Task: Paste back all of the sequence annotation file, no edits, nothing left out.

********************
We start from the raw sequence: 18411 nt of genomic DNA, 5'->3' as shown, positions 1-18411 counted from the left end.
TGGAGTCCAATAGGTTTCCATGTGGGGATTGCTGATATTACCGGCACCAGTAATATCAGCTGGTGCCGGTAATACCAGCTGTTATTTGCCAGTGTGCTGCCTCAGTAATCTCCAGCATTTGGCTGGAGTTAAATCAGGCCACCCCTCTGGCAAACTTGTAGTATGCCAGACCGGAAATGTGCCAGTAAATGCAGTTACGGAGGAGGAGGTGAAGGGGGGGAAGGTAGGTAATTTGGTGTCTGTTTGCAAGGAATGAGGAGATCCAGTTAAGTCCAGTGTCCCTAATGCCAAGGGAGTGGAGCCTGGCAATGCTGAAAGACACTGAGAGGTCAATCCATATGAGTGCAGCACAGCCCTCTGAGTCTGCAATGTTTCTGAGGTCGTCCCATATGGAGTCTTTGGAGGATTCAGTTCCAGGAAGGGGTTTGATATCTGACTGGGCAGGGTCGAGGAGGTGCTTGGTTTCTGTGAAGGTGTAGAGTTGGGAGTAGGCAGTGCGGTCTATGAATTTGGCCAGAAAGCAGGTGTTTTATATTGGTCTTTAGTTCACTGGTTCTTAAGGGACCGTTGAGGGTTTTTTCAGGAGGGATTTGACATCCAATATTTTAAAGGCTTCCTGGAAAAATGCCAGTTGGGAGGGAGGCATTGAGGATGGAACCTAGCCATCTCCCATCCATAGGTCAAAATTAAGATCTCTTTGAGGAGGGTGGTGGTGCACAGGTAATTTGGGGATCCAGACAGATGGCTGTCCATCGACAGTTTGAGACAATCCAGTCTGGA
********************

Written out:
We start from the raw sequence: 18411 nt of genomic DNA, 5'->3' as shown, positions 1-18411 counted from the left end.
TGGAGTCCAATAGGTTTCCATGTGGGGATTGCTGATATTACCGGCACCAGTAATATCAGCTGGTGCCGGTAATACCAGCTGTTATTTGCCAGTGTGCTGCCTCAGTAATCTCCAGCATTTGGCTGGAGTTAAATCAGGCCACCCCTCTGGCAAACTTGTAGTATGCCAGACCGGAAATGTGCCAGTAAATGCAGTTACGGAGGAGGAGGTGAAGGGGGGGAAGGTAGGTAATTTGGTGTCTGTTTGCAAGGAATGAGGAGATCCAGTTAAGTCCAGTGTCCCTAATGCCAAGGGAGTGGAGCCTGGCAATGCTGAAAGACACTGAGAGGTCAATCCATATGAGTGCAGCACAGCCCTCTGAGTCTGCAATGTTTCTGAGGTCGTCCCATATGGAGTCTTTGGAGGATTCAGTTCCAGGAAGGGGTTTGATATCTGACTGGGCAGGGTCGAGGAGGTGCTTGGTTTCTGTGAAGGTGTAGAGTTGGGAGTAGGCAGTGCGGTCTATGAATTTGGCCAGAAAGCAGGTGTTTTATATTGGTCTTTAGTTCACTGGTTCTTAAGGGACCGTTGAGGGTTTTTTCAGGAGGGATTTGACATCCAATATTTTAAAGGCTTCCTGGAAAAATGCCAGTTGGGAGGGAGGCATTGAGGATGGAACCTAGCCATCTCCCATCCATAGGTCAAAATTAAGATCTCTTTGAGGAGGGTGGTGGTGCACAGGTAATTTGGGGATCCAGACAGATGGCTGTCCATCGACAGTTTGAGACAATCCAGTCTGGA